Newspaper hawkers take charge of cleaning Yamuna river banks
The black waters of the Yamuna river on its Delhi stretch have been declared unfit for drinking and bathing purposes, but that did not deter 65-year-old newspaper hawker Ashok Upadhyay to do his bit in protecting the river from further pollution.
On the last Sunday of every month, Upadhyay comes to the Chhath 'ghat' (steps) of the river near ITO to clear the waste accumulated on the banks. He is joined by about 100 other newspaper hawkers of the city who have taken upon themselves to be the change that they want to see.
Before setting up the 'Maa Shri Yamuna Seva Samiti' group of volunteers in October last year, who are also referred to as Friends of Yamuna, Upadhyay, while on his way to the newspaper centre every morning, used to go alone to pick up the trash on the riverside. He also planted saplings near the banks to make it look greener.
Some of his family members and friends started joining him in the cleanliness drive and as the group grew bigger, they decided to devote at least three hours (between 8-11 a.m.) on the last Sunday of every month to the cause.
"After the death of my mother, I was broken up from the inside. One day I realised that Yamuna Ji is also our Goddess ('Ma') and I must take care of it and it is our duty to clean the river," Upadhyay told IANS.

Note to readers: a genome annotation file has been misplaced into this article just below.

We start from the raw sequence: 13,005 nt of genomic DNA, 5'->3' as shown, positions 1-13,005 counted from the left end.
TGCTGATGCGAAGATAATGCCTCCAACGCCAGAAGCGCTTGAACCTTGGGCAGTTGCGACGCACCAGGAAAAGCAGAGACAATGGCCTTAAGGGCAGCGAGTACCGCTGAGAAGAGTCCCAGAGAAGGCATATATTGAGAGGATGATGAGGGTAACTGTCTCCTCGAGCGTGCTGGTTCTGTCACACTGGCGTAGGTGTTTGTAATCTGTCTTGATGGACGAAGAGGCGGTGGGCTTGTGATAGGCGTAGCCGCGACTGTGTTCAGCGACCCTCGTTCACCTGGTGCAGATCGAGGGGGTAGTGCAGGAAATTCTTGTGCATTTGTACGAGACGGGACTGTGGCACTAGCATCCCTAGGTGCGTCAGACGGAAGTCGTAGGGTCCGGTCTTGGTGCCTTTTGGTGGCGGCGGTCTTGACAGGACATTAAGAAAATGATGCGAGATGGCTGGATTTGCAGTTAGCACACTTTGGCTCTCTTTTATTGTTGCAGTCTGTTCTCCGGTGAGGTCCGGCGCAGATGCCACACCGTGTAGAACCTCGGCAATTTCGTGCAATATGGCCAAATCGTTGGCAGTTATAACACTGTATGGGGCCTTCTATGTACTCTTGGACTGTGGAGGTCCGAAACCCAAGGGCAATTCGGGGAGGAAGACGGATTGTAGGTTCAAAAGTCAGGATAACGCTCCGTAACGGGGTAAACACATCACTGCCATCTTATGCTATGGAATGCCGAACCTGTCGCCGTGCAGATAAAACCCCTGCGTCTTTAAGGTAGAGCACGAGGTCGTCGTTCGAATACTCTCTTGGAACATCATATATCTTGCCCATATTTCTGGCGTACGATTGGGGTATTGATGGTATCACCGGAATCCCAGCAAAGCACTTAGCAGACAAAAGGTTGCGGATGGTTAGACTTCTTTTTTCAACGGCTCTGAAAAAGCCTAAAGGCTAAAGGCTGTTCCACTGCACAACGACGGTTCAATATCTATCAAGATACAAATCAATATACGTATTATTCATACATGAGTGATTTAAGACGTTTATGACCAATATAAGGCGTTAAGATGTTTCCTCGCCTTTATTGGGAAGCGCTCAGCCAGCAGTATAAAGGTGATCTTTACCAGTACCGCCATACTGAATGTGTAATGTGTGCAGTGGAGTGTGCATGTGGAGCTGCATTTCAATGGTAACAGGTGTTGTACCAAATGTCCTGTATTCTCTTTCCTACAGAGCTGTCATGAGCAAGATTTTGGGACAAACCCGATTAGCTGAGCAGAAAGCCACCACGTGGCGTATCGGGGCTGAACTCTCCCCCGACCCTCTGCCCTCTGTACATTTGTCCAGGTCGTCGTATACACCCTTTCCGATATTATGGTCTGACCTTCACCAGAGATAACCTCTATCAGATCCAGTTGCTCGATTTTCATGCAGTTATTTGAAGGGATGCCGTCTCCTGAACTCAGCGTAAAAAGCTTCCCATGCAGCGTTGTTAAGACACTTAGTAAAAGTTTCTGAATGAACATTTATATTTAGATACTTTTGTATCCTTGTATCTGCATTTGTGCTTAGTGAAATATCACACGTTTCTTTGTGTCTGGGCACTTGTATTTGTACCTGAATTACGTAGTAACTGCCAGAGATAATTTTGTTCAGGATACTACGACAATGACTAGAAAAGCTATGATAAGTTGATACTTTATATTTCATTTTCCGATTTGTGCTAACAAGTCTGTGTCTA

"I felt that my late parents would be happy to see me serving Ma Yamuna. So I started doing the cleaning job at my level. I felt that the river, which we consider our Goddess needs to be saved," he said.
"We bring tools such as brooms and gloves from our own houses. We also do not want any monetary help from people or from any government. What we actually need is manpower and pure dedication towards cleaning the river," he added.
After collecting all the waste from the river banks, they dump the collected garbage in the dumpers provided by the East Delhi Municipal Corporation.
"We have plans to expand the drive once more people join us. The work on Chhath ghat is just the start and bigger things are coming. It is in our capable hands to make this change," said B.N. Singh, a member of the group.
According to Asha Chaubey, another member who has joined the cleanliness drive, it is very important for people to come forward and do their bit for the environment.
"It really saddens me to see the conditions of our rivers. People have mistaken our water bodies as garbage dumping areas," Chaubey lamented.
"With the groundwater depletion in various parts of the country, keeping our rivers clean is the need of the hour and people should start taking it seriously before it is too late," Chaubey told IANS.
The newspaper hawkers are now planning to plant more trees on the banks of the Yamuna and their only appeal to people is not to throw any garbage into the river.
Although the Yamuna river flows only for 54 km through Delhi, from Palla to Badarpur, the 22-km stretch from Wazirabad to Okhla, which is less than 2 per cent of the river length of 1,370 kilometres from Yamunotri to Prayagraj, accounts for about 76 per cent of the pollution level in the river, according to the findings of a committee.
Though housands of crores have been spent to clean the river, the pollution levels have shown no serious signs of decline.
The total expenditure incurred on river conservation under the Yamuna Action Plan (YAP) alone, introduced in 1993, has surpassed Rs 1,500 crore. IANS